A village on the River Stour, 2 miles from central Canterbury, Fordwich was once the port for its larger neighbour. Today it is a quiet place, with a timber-framed town hall.

Though it numbers only 300 inhabitants, Fordwich is officially a town, making it the smallest town in England.

Fordwich was first recorded in 675 AD. Its name means simply a settlement by a ford. It became a burgh, or designated town, during the Saxon era. Henry III granted Fordwich a borough charter, a status it maintained until 1886.

The importance of Fordwich was based on its role as the port for Canterbury. Its importance was further recognised when it became an arm of the Cinque Port of Sandwich. This heritage is remembered each year in a 'Ship Money' ceremony.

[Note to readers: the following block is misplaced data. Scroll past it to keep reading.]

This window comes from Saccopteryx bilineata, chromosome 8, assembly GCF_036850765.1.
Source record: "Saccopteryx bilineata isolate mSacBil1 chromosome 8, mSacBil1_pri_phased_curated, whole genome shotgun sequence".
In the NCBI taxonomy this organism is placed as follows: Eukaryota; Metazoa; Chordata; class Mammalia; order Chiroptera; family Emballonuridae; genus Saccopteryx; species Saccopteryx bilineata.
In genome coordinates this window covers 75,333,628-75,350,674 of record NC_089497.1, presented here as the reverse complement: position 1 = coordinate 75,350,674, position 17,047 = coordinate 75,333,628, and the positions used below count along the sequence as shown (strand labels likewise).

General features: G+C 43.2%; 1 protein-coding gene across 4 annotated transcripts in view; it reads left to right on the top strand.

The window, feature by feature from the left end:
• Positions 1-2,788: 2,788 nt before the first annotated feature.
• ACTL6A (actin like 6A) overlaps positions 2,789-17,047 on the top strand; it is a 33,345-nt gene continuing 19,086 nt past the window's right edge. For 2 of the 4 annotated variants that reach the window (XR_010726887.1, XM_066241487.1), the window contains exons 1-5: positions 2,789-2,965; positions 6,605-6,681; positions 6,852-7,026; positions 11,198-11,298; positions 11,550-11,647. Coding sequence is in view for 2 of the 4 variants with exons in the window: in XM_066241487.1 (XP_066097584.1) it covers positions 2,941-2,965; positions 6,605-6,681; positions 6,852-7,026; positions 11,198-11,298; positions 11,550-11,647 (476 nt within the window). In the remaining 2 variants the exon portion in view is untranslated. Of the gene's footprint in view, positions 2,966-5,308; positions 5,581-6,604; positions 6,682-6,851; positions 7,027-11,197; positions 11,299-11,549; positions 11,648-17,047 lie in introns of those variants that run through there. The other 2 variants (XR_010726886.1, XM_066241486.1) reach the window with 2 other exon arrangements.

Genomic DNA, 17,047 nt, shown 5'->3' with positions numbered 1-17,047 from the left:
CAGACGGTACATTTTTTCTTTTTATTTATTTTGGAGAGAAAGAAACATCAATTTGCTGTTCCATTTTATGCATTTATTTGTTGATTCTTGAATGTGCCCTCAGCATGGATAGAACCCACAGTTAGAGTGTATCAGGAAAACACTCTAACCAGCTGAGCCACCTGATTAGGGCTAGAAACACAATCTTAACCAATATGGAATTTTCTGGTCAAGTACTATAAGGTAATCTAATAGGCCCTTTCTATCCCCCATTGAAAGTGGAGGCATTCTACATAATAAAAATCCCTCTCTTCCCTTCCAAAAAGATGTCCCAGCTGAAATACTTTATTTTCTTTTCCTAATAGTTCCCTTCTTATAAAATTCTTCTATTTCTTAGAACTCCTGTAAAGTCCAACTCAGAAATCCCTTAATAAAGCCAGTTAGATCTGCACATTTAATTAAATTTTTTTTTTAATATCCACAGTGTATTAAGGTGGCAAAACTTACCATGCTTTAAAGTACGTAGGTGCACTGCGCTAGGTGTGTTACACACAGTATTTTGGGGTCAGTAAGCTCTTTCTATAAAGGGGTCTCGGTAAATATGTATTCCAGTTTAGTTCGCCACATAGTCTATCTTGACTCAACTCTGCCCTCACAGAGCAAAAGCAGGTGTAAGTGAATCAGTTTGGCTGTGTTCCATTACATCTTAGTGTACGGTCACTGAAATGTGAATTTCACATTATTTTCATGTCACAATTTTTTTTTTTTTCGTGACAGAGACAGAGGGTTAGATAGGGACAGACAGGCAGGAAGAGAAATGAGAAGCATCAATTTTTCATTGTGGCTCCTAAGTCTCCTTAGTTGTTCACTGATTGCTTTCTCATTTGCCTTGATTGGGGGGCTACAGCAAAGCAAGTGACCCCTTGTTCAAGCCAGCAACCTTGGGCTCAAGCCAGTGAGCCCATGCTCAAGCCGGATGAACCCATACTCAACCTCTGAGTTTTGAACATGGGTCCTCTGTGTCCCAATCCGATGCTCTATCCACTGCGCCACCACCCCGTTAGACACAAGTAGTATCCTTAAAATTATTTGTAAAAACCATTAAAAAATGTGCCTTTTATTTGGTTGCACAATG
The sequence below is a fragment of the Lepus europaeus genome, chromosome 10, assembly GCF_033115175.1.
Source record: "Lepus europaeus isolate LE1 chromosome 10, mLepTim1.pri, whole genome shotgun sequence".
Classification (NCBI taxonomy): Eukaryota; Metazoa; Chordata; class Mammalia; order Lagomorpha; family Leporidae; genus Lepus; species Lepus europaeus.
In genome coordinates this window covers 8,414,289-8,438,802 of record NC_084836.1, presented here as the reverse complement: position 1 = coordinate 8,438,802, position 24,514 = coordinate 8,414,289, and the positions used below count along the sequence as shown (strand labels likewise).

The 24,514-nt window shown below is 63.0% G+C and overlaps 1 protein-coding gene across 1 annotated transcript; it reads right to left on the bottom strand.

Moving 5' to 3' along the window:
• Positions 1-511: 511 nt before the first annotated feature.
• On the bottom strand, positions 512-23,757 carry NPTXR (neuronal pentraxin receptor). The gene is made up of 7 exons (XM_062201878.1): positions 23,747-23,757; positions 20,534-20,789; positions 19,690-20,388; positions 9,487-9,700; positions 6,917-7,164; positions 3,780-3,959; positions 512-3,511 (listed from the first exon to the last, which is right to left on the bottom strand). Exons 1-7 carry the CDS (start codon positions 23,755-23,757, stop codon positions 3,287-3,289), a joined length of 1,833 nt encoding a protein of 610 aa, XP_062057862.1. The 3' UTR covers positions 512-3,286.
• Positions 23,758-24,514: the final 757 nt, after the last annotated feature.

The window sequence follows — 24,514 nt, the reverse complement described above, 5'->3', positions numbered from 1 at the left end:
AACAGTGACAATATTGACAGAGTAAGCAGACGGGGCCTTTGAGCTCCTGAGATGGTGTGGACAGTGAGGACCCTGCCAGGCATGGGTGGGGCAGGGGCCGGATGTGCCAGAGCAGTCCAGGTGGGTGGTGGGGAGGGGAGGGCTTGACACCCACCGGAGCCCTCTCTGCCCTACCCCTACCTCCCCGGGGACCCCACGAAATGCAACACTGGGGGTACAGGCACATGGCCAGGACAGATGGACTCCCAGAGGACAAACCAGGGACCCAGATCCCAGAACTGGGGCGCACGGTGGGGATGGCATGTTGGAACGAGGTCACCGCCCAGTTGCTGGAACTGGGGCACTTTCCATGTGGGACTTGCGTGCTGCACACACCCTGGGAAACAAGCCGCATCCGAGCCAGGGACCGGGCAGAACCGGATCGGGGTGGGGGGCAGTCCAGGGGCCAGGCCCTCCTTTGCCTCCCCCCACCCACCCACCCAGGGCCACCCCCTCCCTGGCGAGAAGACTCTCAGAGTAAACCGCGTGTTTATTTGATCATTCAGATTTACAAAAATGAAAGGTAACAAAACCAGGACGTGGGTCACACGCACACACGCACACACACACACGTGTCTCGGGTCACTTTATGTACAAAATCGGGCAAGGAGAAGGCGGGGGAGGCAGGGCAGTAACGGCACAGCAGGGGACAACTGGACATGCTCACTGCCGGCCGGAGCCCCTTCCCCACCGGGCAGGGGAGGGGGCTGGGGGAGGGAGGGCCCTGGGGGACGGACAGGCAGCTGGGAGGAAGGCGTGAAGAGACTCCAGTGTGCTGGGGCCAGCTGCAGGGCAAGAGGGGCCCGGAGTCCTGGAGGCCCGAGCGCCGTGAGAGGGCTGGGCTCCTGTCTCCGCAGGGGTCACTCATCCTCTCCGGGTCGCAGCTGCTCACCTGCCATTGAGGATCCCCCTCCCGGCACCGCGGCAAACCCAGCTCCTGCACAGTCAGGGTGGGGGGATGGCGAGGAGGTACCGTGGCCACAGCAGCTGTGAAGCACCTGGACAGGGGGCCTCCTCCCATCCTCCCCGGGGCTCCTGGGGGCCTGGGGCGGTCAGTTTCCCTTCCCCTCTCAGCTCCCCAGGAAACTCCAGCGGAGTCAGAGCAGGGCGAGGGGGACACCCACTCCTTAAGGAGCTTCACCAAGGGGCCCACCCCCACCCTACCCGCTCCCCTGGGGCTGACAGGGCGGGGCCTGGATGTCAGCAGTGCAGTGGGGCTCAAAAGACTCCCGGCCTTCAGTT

The village has some wonderful historic buildings, many of them half-timbered. Among these are the Town Hall, a beautiful brick and timber building beside the Fordwich Arms pub on the riverbank. The town hall is probably the smallest in England; it is certainly one of the prettiest! It can be visited on regular open days.

The parish church of St Mary stands behind the Fordwich Arms, beside the river. This is a lovely old building in the care of the Churches Conservation Trust. Inside the church is the mysterious Fordwich Stone, a solid block of limestone beautifully carved to resemble a tomb.

Tradition says that the Fordwich Stone was a shrine over the relics of St Augustine. It is a magnificent piece of medieval craftsmanship, and the carving can be stylistically dated to around 1100.

The signposted Stour Valley Walk leads along the Stour from Canterbury to Fordwich, a distance of about 2 miles. This makes a lovely walk, which can be broken with a drink or a meal at the Fordwich Arms, a lovely old riverside inn.